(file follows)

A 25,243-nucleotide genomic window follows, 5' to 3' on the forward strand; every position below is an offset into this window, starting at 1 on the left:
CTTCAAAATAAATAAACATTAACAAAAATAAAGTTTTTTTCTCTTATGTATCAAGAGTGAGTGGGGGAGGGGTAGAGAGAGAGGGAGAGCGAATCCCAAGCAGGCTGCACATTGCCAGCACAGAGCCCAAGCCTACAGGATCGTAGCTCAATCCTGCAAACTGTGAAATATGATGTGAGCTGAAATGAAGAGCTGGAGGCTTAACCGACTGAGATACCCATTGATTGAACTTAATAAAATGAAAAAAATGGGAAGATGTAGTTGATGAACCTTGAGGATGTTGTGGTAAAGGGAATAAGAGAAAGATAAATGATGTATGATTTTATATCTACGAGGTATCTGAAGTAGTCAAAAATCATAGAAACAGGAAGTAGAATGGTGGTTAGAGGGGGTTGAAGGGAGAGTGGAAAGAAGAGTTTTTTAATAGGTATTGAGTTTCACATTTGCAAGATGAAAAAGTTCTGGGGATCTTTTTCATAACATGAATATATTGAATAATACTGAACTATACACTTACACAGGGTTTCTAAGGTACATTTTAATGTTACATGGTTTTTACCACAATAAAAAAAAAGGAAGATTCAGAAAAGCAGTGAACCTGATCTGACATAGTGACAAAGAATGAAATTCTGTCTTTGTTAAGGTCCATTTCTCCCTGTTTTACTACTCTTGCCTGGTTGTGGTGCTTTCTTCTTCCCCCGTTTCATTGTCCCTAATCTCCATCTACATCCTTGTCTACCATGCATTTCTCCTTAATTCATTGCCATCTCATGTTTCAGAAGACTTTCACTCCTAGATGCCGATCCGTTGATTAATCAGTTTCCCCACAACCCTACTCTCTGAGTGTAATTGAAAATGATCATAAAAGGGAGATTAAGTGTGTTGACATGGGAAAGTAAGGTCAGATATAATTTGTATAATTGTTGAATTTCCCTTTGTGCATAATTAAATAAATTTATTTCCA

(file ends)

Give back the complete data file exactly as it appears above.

A 25,243-nucleotide genomic window follows, 5' to 3' on the forward strand; every position below is an offset into this window, starting at 1 on the left:
CTTCAAAATAAATAAACATTAACAAAAATAAAGTTTTTTTCTCTTATGTATCAAGAGTGAGTGGGGGAGGGGTAGAGAGAGAGGGAGAGCGAATCCCAAGCAGGCTGCACATTGCCAGCACAGAGCCCAAGCCTACAGGATCGTAGCTCAATCCTGCAAACTGTGAAATATGATGTGAGCTGAAATGAAGAGCTGGAGGCTTAACCGACTGAGATACCCATTGATTGAACTTAATAAAATGAAAAAAATGGGAAGATGTAGTTGATGAACCTTGAGGATGTTGTGGTAAAGGGAATAAGAGAAAGATAAATGATGTATGATTTTATATCTACGAGGTATCTGAAGTAGTCAAAAATCATAGAAACAGGAAGTAGAATGGTGGTTAGAGGGGGTTGAAGGGAGAGTGGAAAGAAGAGTTTTTTAATAGGTATTGAGTTTCACATTTGCAAGATGAAAAAGTTCTGGGGATCTTTTTCATAACATGAATATATTGAATAATACTGAACTATACACTTACACAGGGTTTCTAAGGTACATTTTAATGTTACATGGTTTTTACCACAATAAAAAAAAAGGAAGATTCAGAAAAGCAGTGAACCTGATCTGACATAGTGACAAAGAATGAAATTCTGTCTTTGTTAAGGTCCATTTCTCCCTGTTTTACTACTCTTGCCTGGTTGTGGTGCTTTCTTCTTCCCCCGTTTCATTGTCCCTAATCTCCATCTACATCCTTGTCTACCATGCATTTCTCCTTAATTCATTGCCATCTCATGTTTCAGAAGACTTTCACTCCTAGATGCCGATCCGTTGATTAATCAGTTTCCCCACAACCCTACTCTCTGAGTGTAATTGAAAATGATCATAAAAGGGAGATTAAGTGTGTTGACATGGGAAAGTAAGGTCAGATATAATTTGTATAATTGTTGAATTTCCCTTTGTGCATAATTAAATAAATTTATTTCCA